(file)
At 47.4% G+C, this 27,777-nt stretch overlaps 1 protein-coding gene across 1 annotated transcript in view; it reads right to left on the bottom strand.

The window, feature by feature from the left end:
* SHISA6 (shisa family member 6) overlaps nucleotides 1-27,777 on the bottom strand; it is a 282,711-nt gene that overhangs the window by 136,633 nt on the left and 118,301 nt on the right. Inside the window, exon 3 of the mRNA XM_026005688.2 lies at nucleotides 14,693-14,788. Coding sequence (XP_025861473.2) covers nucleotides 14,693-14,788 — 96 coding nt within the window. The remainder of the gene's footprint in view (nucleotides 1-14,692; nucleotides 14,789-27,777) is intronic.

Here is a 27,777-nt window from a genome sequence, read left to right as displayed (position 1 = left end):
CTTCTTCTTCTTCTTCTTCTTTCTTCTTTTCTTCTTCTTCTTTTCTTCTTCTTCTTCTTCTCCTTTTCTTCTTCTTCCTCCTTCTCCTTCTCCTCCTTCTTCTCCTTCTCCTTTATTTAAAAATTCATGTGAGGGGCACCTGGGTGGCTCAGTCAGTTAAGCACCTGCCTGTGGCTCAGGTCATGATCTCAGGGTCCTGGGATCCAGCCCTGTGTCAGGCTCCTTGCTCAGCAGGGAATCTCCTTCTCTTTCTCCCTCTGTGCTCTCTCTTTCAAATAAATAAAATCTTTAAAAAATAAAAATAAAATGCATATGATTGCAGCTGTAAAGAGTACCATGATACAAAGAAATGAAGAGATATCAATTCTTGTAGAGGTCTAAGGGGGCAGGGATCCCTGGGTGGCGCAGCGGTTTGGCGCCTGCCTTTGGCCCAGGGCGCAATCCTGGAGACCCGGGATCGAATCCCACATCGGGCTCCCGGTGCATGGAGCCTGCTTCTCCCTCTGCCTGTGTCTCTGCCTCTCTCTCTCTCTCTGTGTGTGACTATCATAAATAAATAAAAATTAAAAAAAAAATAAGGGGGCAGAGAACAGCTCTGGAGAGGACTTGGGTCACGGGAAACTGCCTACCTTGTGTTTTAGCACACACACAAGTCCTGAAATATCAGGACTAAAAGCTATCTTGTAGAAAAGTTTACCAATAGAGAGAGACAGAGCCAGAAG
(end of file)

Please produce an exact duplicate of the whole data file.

At 47.4% G+C, this 27,777-nt stretch overlaps 1 protein-coding gene across 1 annotated transcript in view; it reads right to left on the bottom strand.

The window, feature by feature from the left end:
* SHISA6 (shisa family member 6) overlaps nucleotides 1-27,777 on the bottom strand; it is a 282,711-nt gene that overhangs the window by 136,633 nt on the left and 118,301 nt on the right. Inside the window, exon 3 of the mRNA XM_026005688.2 lies at nucleotides 14,693-14,788. Coding sequence (XP_025861473.2) covers nucleotides 14,693-14,788 — 96 coding nt within the window. The remainder of the gene's footprint in view (nucleotides 1-14,692; nucleotides 14,789-27,777) is intronic.

Here is a 27,777-nt window from a genome sequence, read left to right as displayed (position 1 = left end):
CTTCTTCTTCTTCTTCTTCTTTCTTCTTTTCTTCTTCTTCTTTTCTTCTTCTTCTTCTTCTCCTTTTCTTCTTCTTCCTCCTTCTCCTTCTCCTCCTTCTTCTCCTTCTCCTTTATTTAAAAATTCATGTGAGGGGCACCTGGGTGGCTCAGTCAGTTAAGCACCTGCCTGTGGCTCAGGTCATGATCTCAGGGTCCTGGGATCCAGCCCTGTGTCAGGCTCCTTGCTCAGCAGGGAATCTCCTTCTCTTTCTCCCTCTGTGCTCTCTCTTTCAAATAAATAAAATCTTTAAAAAATAAAAATAAAATGCATATGATTGCAGCTGTAAAGAGTACCATGATACAAAGAAATGAAGAGATATCAATTCTTGTAGAGGTCTAAGGGGGCAGGGATCCCTGGGTGGCGCAGCGGTTTGGCGCCTGCCTTTGGCCCAGGGCGCAATCCTGGAGACCCGGGATCGAATCCCACATCGGGCTCCCGGTGCATGGAGCCTGCTTCTCCCTCTGCCTGTGTCTCTGCCTCTCTCTCTCTCTCTGTGTGTGACTATCATAAATAAATAAAAATTAAAAAAAAAATAAGGGGGCAGAGAACAGCTCTGGAGAGGACTTGGGTCACGGGAAACTGCCTACCTTGTGTTTTAGCACACACACAAGTCCTGAAATATCAGGACTAAAAGCTATCTTGTAGAAAAGTTTACCAATAGAGAGAGACAGAGCCAGAAG